Morning Star, Ripped from the Headlines

UV_venus
Ultraviolet image of Venus obtained by Pioneer-12.
Image Credit: BNSC

Among all Google web searches for the month of June 2004, the most popular event was surprising. Exceeding all other events online for the month was the June 8th Venus transit of the Sun.

On the day, Venus appeared to cross in front of the sun as viewed from Earth. Only the two inner planets, Mercury and Venus, can show this phenomenon, but the last time a transit happened involving Venus was in 1882, thus making the event the rarest of eclipses.

In its bidding for the most popular internet event, the planet transit beat out four big sporting events: European football finals (Euro2004 soccer), the National Basketball Association finals, Wimbledon Tennis and the US Open Golf. Perhaps web searchers were really wondering why Venus Williams lost so early at Wimbledon. Or is the internet really a technocracy? Apparently at least for June, the internet community was mostly populated by sports fans that own telescopes.

The Venus transit was a global event. The eclipse was visible from approximately 75 percent of the Earth , which may give a hint as to why a global audience might bid up the popularity of an otherwise specialized public event.

This internet popularity is remarkable, particularly given that the transit of a sun by its planet is a relatively obscure occasion (not visible in an obvious way by just looking up in the sky without specialized equipment). "People using a filter approved for safe solar viewing can expect to see a small black dot, about 1/30 the size of the solar disk, very slowly moving across the sun," said Fred Espenak, an eclipse expert at NASA’s Goddard Space Flight Center, Greenbelt, Md.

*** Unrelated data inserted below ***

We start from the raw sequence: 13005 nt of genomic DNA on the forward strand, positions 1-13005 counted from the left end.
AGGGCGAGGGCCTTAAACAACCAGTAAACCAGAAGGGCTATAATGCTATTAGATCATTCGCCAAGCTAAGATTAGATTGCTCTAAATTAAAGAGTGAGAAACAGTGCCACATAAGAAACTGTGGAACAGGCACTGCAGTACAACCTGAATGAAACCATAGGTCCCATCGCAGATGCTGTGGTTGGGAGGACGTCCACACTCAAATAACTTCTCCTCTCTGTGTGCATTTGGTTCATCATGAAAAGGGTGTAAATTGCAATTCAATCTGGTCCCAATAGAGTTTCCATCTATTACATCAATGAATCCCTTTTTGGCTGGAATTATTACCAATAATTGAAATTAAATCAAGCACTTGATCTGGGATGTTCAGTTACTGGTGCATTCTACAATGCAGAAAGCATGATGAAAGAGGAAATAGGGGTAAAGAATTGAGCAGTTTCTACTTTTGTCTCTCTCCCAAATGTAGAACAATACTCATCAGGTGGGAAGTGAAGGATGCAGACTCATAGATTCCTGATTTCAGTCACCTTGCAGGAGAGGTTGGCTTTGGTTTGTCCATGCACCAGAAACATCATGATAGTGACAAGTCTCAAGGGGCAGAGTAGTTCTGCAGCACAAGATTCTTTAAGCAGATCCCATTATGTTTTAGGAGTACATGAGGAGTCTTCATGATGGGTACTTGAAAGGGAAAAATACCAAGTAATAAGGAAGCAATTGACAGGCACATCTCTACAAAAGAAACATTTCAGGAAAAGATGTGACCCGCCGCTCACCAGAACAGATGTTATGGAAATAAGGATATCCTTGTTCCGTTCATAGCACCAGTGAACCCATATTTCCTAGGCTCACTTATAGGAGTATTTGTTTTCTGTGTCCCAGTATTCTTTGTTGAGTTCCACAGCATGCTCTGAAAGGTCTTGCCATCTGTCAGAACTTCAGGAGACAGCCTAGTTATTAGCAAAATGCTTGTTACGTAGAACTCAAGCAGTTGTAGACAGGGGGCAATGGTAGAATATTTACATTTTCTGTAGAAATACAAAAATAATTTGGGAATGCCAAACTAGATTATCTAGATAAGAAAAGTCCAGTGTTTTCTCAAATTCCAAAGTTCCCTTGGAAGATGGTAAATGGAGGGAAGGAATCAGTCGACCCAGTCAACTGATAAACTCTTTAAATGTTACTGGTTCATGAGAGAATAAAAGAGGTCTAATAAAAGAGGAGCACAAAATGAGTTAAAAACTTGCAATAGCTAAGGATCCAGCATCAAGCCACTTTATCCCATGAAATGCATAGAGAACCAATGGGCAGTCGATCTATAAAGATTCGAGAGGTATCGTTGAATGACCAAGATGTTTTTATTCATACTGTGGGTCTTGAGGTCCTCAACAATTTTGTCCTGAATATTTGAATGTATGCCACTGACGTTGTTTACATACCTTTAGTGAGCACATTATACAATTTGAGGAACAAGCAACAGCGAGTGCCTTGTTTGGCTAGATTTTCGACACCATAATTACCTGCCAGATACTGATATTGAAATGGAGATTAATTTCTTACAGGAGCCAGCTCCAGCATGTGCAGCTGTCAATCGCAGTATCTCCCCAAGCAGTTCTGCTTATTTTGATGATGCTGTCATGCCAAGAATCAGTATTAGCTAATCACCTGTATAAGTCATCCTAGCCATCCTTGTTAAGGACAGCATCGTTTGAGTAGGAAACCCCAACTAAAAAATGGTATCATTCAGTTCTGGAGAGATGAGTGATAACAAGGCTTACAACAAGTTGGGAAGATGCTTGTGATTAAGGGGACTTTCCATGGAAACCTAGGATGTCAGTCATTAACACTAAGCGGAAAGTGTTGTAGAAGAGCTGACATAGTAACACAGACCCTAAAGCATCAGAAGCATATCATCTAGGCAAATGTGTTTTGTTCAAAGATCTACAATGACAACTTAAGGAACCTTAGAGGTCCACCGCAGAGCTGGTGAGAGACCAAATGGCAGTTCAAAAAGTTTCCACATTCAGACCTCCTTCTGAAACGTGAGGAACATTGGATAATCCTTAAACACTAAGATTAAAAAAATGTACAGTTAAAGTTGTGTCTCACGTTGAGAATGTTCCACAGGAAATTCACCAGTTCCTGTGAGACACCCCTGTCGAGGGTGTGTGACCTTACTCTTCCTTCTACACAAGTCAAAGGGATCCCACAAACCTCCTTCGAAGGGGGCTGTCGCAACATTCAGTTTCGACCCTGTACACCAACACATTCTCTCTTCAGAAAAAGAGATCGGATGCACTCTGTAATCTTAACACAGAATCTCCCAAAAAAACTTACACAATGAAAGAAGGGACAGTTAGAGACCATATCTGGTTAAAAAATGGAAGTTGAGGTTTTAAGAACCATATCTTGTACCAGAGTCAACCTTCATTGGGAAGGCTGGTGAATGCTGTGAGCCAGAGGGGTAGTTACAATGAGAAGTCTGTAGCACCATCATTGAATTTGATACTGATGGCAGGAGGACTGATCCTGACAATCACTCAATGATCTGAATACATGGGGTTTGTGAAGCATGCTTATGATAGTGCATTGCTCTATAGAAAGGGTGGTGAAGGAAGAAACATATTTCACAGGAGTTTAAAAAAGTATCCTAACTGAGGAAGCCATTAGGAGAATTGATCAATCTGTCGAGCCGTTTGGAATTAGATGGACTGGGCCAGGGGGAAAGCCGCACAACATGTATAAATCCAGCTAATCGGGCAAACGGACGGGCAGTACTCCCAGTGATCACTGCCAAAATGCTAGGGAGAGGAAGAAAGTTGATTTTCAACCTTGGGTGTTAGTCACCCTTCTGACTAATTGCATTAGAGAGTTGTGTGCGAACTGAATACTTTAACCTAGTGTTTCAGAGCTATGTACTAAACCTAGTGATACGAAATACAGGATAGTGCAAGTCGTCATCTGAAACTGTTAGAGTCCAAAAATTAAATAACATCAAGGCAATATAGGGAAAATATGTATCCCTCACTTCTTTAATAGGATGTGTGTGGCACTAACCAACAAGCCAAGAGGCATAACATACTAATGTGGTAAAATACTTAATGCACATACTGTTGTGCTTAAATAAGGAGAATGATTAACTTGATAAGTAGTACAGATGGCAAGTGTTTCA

When combined with the recent addition of the NASA term, astrobiology, to the Oxford English Dictionary, one might wonder whether a groundswell of mainstream astronomy interest was in the offing.

Astronomers once used the last Venus transit to discover the distances between the sun and all the planets of the solar system. One could imagine a popular curiousity for the science community to know the scale of our solar system. Using other methods today, the solar system is known to centimeter scales or better in accuracy. However, observing the transit of Venus still plays an important role in astronomy today. Those who search for extrasolar planets can use the same observational methods to find terrestrial planets in other star systems where hot, gaseous, Jupiter-like planets have been found. A new planet is found when the parent star’s brightness flickers or dims in a regular orbital timing.

To track the popularity of events on the internet, Google employs a monthly summary called a ‘zeitgeist’ report–a German term dating back one hundred years, nearly to the last Venus transit– and meaning ‘the general intellectual, moral and cultural climate of an era’. What the rare eclipse shows about our own era depends on today’s internet demographic. Given a good picture and predictions that seed the media buildup, an event millions of miles away from home can still outpace an annual soccer game.


Related Web Pages

Morning Star Crosses Star
Soviet Exploration of Venus
Dr. David Grinspoon’s FunkyScience.net
Lonely Planets
Magellan Image Server
Magellan Mission Home
Fact Sheet on Venus
Past Missions to Venus
Atmosphere and Weather on Venus
Chemical Weathering Reactions on Venus